Put Some Respect On Gary Antuanne Russell’s Name

Gary Antuanne Russell was 2016 U.S. Olympian and is currently 10-0 with 10 knockouts as pro, but has little mainstream fanfare nor is he consistently on television.

Russell, who is trained by his father, Gary Russell Sr., or as most call him “Big G”, is the second-youngest of the six Russell brothers of Capitol Heights, Maryland, who are named after their father with only their middle names differentiating them.

Compassionately nicknamed “The Last” Russell, an homage to him being the last boxing Russell of this generation, Antuanne has not just studied the boxing game, but also his brother’s, Gary Jr. and Antonio Russell, who are currently pro as well.

Antuanne, a methodical southpaw power puncher, has yet to go more than four rounds as a professional despite fighting one undefeated fighter and one veteran with 20 professional bouts.

Antuanne is one of the classic good amateurs turning into a good pro, but also mild-manner and following into the backdrop like his older brother, Gary Jr, who eight years prior was U.S. Olympian in 2008. In short, Antuanne so far is more than keen to let his actions do the talking and it seems like without some larger than life statements, a lot of fans have trouble keeping all the Russell brothers straight.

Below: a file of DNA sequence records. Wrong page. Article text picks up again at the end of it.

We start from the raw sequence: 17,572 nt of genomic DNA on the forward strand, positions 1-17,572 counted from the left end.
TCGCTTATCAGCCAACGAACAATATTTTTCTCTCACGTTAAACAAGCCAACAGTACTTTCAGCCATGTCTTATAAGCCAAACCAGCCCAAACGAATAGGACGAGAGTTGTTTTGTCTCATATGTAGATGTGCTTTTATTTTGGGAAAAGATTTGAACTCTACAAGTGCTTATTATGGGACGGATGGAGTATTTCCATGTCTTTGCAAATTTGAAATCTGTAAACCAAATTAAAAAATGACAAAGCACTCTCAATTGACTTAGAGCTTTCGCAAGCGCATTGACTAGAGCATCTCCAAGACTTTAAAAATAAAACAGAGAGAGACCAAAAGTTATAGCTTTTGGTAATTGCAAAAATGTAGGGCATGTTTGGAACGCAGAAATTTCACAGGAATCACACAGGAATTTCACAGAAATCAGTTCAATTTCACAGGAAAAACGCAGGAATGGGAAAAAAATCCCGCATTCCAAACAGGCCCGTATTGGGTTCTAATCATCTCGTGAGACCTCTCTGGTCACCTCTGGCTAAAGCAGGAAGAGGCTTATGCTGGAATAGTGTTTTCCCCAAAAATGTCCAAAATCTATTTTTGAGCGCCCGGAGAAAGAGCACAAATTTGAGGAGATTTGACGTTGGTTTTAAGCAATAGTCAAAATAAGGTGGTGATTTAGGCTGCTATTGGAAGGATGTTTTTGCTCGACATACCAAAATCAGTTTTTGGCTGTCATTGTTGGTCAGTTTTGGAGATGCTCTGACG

Antuanne defeated in only his fourth pro fight an undefeated fighter with a similar record to himself in Keasen Freeman at the Barclays Center in Brooklyn, New York stopping him in two rounds, Wilmer Rodriguez, a nine-win and two-loss professional fighter whom he stopped at MGM National Harbor in Oxon Hill, Maryland in one round and this May defeated Marcos Mojica, a twenty-plus fight pro, who only lasted four rounds with him.

On top of all of this, Antuanne didn’t medal at the Olympic due to a split decision loss to feature 2016 gold medalist Fazliddin Gaibnazarov, who then signed with Top Rank Inc, and recently lost.

The only wonder is – will Antuanne Russell move slowly like his brother, Gary Jr., notoriously did, or will step-up may be too soon like nearly every American amateur from this last Olympic crop did barring a few fighters?

Time will tell, but Russell needs more respect in the 140 lbs division.

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Lukie Ketelle

Lukie Ketelle